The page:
The company aims to become a new broadband backbone for most of the world, leasing network space to existing telecommunications companies that “already know their market.”

He hopes to launch 36 satellites per month over the next two years, each the size of a refrigerator.

They are placed in the Polar Orbit 750 miles above the Earth and have incorporated orbit capabilities, as well as “hooks” to allow them to be removed if something goes wrong.

The Goldman timeline in the SpaceX state-filling spaces was initially offered to manually maneuver Starlink satellites, but both companies decided to wait.

“The probability of a collision never exceeded the threshold for a maneuver, and the satellites would not have collided even if no maneuver had been performed,” he added.

Next, SpaceX, OneWeb and FCC officials held a call on Tuesday to discuss the situation. Goldman claims that OneWeb offered at the meeting “to withdraw its previous incorrect statements” regarding the incident.

According to the report from The Verge, the Space Force said that the probability of the two satellites colliding is 1.3% and, if it had hit, it would have added hundreds of other unwanted spaces in orbit.

Millions of pieces of debris throw space and can travel as fast as a fast bullet, which can destroy satellites, telescopes, spacecraft – and a NASA scientist fears it could eventually create Kessler syndrome.

This theoretical scenario was proposed by NASA scientist Donald Kessler in 1978, who says that the density of objects in low Earth orbit could increase to a point where collisions occur that generate more space debris to the point where it is dangerous. for humans to venture the planet.

OneWeb has 146 satellites in orbit, while SpaceX has 1,378 stellar links – and the company owned by Elon Musk went under fire for flooding the skies.

Communications company Viasat asked the Federal Communications Commission (FCC) to investigate SpaceX’s Starlink internet satellites in December, claiming that the constellation poses a danger to the environment.

The document mentions a number of grievances, including the failure rate of SpaceX satellites in orbiting devices and the risk of re-entry pollution.

However, Musk considered the petition and did what most billionaires do – he took it to Twitter.

Musk tweeted on his page, saying “Starlink” is a danger “for Viasat’s profits, more than this.”

John Janka, Viasat’s chief global and regulatory affairs officer, told DailyMail.com: “There have been strong concerns among a large number of industry players this summer about the satellite’s orbital debris, space security and interference issues ”.

“It’s not just SpaceX, these concerns are related to mega constellations in general – anyone is proposing to send thousands and tens of thousands of satellites into orbit.”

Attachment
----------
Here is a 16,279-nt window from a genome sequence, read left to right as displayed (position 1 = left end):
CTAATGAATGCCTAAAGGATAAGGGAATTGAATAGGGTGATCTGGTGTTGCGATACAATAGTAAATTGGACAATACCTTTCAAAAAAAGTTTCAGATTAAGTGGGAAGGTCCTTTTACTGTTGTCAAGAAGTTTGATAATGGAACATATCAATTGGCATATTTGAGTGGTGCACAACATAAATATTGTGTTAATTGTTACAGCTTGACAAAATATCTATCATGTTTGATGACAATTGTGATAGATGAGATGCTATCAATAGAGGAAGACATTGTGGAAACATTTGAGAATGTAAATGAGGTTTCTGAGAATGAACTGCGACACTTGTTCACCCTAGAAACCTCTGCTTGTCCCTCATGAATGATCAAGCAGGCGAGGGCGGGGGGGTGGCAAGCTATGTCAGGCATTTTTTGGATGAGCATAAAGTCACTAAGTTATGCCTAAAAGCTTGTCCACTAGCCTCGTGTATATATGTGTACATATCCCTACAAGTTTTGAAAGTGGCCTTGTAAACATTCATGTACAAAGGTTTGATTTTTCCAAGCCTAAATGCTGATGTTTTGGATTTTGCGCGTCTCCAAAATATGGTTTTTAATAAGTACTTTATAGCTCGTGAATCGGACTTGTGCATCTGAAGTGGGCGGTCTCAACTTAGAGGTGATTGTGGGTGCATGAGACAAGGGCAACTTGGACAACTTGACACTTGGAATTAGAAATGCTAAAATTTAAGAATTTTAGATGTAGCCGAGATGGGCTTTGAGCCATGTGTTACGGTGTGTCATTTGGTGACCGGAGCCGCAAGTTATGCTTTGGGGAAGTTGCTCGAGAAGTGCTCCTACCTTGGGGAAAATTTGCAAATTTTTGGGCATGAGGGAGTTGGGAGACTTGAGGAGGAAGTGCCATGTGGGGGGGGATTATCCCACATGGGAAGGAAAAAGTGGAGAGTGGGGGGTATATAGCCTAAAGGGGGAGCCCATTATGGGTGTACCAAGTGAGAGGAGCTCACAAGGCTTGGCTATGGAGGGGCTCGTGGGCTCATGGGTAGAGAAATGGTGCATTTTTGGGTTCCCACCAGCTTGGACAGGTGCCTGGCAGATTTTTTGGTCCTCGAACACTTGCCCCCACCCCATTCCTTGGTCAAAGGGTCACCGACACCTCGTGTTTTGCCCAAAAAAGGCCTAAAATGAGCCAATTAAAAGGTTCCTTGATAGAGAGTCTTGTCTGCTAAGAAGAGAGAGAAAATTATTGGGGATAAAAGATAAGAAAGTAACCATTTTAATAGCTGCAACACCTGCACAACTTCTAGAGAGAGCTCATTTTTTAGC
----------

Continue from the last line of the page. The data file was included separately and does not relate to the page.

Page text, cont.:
SPACEX ELON MUSK IS SET TO BRING THE BROADBAND INTERNET TO THE WORLD WITH THE STARLINK SATELLITE CONSTELLATION

Elon Musk’s SpaceX has launched the fifth batch of “Starlink” space internet satellites – reaching 300.

They form a constellation of thousands of satellites, designed to provide broadband internet services at a low cost from low Earth orbit.

The constellation, informally known as Starlink, is developing at the SpaceX facility in Redmond, Washington.

Its purpose is to transmit the internet quickly in your home from space.

While satellite internet has been around for some time, it has suffered from high latency and insecure connections.

Starlink is different. SpaceX says that placing a “constellation” of satellites in low Earth orbit would provide high-speed, cable-type internet worldwide.

The billionaire’s company wants to create a global system that will help it generate more money.

Musk previously said the deal could provide three billion people who currently do not have access to the internet a cheap way to get online.

It could also help fund a future city on Mars.

Helping humanity reach the red planet is one of Musk’s long-held goals and was what inspired him to start SpaceX.

The company recently submitted plans to the Federal Communications Commission (FCC) to launch 4,425 satellites in orbit above the Earth – three times as many as those currently operating.

“Once fully implemented, the SpaceX system will traverse all parts of the Earth’s surface and, therefore, will, in principle, have the capacity to provide ubiquitous global services,” the company said.

“Every point on the Earth’s surface will see a SpaceX satellite at all times.”

The network will provide internet access to the United States and the rest of the world, she added.

Investments of $ 9.8 billion (£ 7.1 billion) are expected to take more than five years, although satellite internet has proved expensive in the past and analysts expect the final bill to be higher. .

Musk compared the project to “rebuilding the Internet in space” because it would reduce dependence on the existing network of underwater fiber optic cables that traverse the planet.

In the US, the FCC welcomed the scheme as a way to provide internet connections for more people.